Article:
Suzuki’s aluminum side cases are almost
indestructible but not very well tucked in.
The V-Strom has two weaknesses
in the dirt. The first is soft suspension
and the second is vulnerability of the
low-hanging motor. It doesn’t have
much ground clearance, and there’s
no skid plate. The exhaust pipe, on the
other hand, is tucked in nicely, and the
XT’s crash bars are well-placed and
sturdy. For that matter, the aluminum
side cases are super tough, perhaps
even overbuilt. Suzuki didn’t make
much effort at keeping them tucked
in, and the end result is that you have
a wide, indestructible caboose that
smashes everything in its path. On any
given ride, you’ll hit brush and sometimes make contact with saddlebags
on other bikes. The Suzuki’s saddlebags always win in a collision.
CHOOSE YOUR RIDE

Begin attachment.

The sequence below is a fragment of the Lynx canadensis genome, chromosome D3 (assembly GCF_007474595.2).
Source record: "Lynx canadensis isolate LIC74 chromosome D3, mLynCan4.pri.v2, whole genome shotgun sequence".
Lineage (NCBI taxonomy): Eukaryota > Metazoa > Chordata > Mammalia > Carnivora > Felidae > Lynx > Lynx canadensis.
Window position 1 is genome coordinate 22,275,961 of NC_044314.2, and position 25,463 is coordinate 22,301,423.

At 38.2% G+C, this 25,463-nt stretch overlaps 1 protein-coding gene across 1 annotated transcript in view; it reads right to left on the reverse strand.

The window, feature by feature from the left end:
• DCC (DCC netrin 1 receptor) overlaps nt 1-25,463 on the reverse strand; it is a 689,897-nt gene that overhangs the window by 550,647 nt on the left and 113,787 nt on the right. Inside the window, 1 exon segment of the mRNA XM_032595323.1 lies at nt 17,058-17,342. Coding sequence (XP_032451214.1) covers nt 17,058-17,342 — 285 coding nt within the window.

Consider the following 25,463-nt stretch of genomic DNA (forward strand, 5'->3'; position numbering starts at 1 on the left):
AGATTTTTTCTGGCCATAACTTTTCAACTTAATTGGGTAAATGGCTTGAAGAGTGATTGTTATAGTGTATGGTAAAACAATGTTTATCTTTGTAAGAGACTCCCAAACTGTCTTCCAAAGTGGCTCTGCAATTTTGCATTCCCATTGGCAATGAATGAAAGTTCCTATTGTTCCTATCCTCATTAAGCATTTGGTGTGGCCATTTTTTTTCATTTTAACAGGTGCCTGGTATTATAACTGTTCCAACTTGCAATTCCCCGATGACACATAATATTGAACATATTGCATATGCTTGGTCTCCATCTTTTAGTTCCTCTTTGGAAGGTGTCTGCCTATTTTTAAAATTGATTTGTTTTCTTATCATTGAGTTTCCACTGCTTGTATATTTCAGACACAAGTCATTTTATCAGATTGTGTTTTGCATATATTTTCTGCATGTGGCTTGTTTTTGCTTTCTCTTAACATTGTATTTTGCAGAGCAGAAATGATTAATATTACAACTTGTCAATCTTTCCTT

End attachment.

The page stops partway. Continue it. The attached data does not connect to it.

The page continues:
As we said, Suzuki originally didn’t
build the V-Strom with dirt as its
primary target. The seating position,
footpegs, handlebar and foot controls
all reflect more of a street attitude.
The anti-lock brakes can’t be turned
off, which is annoying in the dirt but
a common problem in this category.
The fact that the bike was welcomed
by the adventure community reflects
the fact that it fills a need for something in its price range. A base-model
V-Strom is an incredible bargain.
And even though the price for the
XT sounds high, you would be hard-pressed to find your own accessories for the same price. Most Suzuki
V-Stroms probably won’t be pressed
to cross the country off-road, but at
least they can, and that means the
bike will continue to be a hit in alternate worlds. ❏